ISS toilet fails to suck

Cross-legged astronauts request spares


The Russian ASU (Ассенизационно-Санитарная Установка, or "Waste Management System") aboard the ISS has pretty well clapped out following the failure on 21 May of the unit's air/water separator heralded by a "loud noise", according to NASA.

The agency explained last week: "The crew then replaced the separator with a spare unit but reported afterwards that the ASU lacked suction. The crew next replaced the F-V filter insert, which provided good suction for a while but again exhibited weak suction. TsUP/Moscow instructed the crew to deactivate the ASU and use the toilet facility in the Soyuz spacecraft."

The ASU is a pretty belt-and-braces affair, sucking in a urine/air mix through a funnel, separating the air for recycling into the ISS's atmosphere via a deodorising filter while storing the waste liquid in a tank. Solid waste is likewise sucked into the system via a nozzle for bagging and later disposal.

Women astronauts wishing to take a leak are not, of course, suitably equipped to avail themselves of the funnel, and are provided with sanitary-napkin-type pads.

Despite the ISS crew's best attempts to fix the cantankerous bog, it was still on the blink yesterday, as NASA admitted: "Troubleshooting continues on the Russian ASU toilet facility. Almost all system components have been changed out at this time, including the separator with no improvement in function. Specialists feel the problem is with the separator pump, though they have never before seen this failure signature."

Spare parts are, mercifully, being "last-minute manifested" for Space Shuttle Discovery's jaunt to the ISS due to blast off on Saturday, with NASA hopefully finding space aboard for "a new ASU separator pump".

Discovery's main task on the 14-day STS-124 mission is to deliver the second consignment of the Japan Aerospace Exploration Agency's Kibo laboratory, constisting of the large Japanese Pressurized Module and robotic arm system.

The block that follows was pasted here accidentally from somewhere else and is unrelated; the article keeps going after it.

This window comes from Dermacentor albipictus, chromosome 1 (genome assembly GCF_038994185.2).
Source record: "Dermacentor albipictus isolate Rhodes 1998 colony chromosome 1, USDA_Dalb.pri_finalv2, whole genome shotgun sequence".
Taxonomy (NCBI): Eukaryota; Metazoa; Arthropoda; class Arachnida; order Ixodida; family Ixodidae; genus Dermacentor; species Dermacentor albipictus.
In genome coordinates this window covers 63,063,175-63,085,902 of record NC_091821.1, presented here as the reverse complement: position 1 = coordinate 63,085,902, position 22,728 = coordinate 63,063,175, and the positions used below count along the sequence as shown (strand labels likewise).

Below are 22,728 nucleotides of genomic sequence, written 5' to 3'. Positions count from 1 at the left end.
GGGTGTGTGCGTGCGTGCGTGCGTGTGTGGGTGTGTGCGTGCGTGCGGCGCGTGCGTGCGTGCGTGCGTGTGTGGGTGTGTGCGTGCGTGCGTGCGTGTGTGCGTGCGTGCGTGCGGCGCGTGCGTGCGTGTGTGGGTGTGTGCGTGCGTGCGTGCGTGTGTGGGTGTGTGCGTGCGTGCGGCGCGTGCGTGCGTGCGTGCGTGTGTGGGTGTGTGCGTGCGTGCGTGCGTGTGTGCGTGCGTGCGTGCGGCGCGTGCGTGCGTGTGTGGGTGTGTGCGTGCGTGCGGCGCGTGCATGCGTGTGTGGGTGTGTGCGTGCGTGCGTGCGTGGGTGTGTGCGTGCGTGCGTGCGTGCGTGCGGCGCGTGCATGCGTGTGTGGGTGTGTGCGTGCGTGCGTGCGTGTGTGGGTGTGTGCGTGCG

The spacecraft will also drop off new ISS crew member Greg Chamitoff and bring back Flight Engineer Garrett Reisman at the end of a three-month stint aboard the outpost. NASA has a mission summary here (pdf). ®

Similar topics


Other stories you might like

  • How ICE became a $2.8b domestic surveillance agency
    Your US tax dollars at work

    The US Immigration and Customs Enforcement (ICE) agency has spent about $2.8 billion over the past 14 years on a massive surveillance "dragnet" that uses big data and facial-recognition technology to secretly spy on most Americans, according to a report from Georgetown Law's Center on Privacy and Technology.

    The research took two years and included "hundreds" of Freedom of Information Act requests, along with reviews of ICE's contracting and procurement records. It details how ICE surveillance spending jumped from about $71 million annually in 2008 to about $388 million per year as of 2021. The network it has purchased with this $2.8 billion means that "ICE now operates as a domestic surveillance agency" and its methods cross "legal and ethical lines," the report concludes.

    ICE did not respond to The Register's request for comment.

    Continue reading
  • Fully automated AI networks less than 5 years away, reckons Juniper CEO
    You robot kids, get off my LAN

    AI will completely automate the network within five years, Juniper CEO Rami Rahim boasted during the company’s Global Summit this week.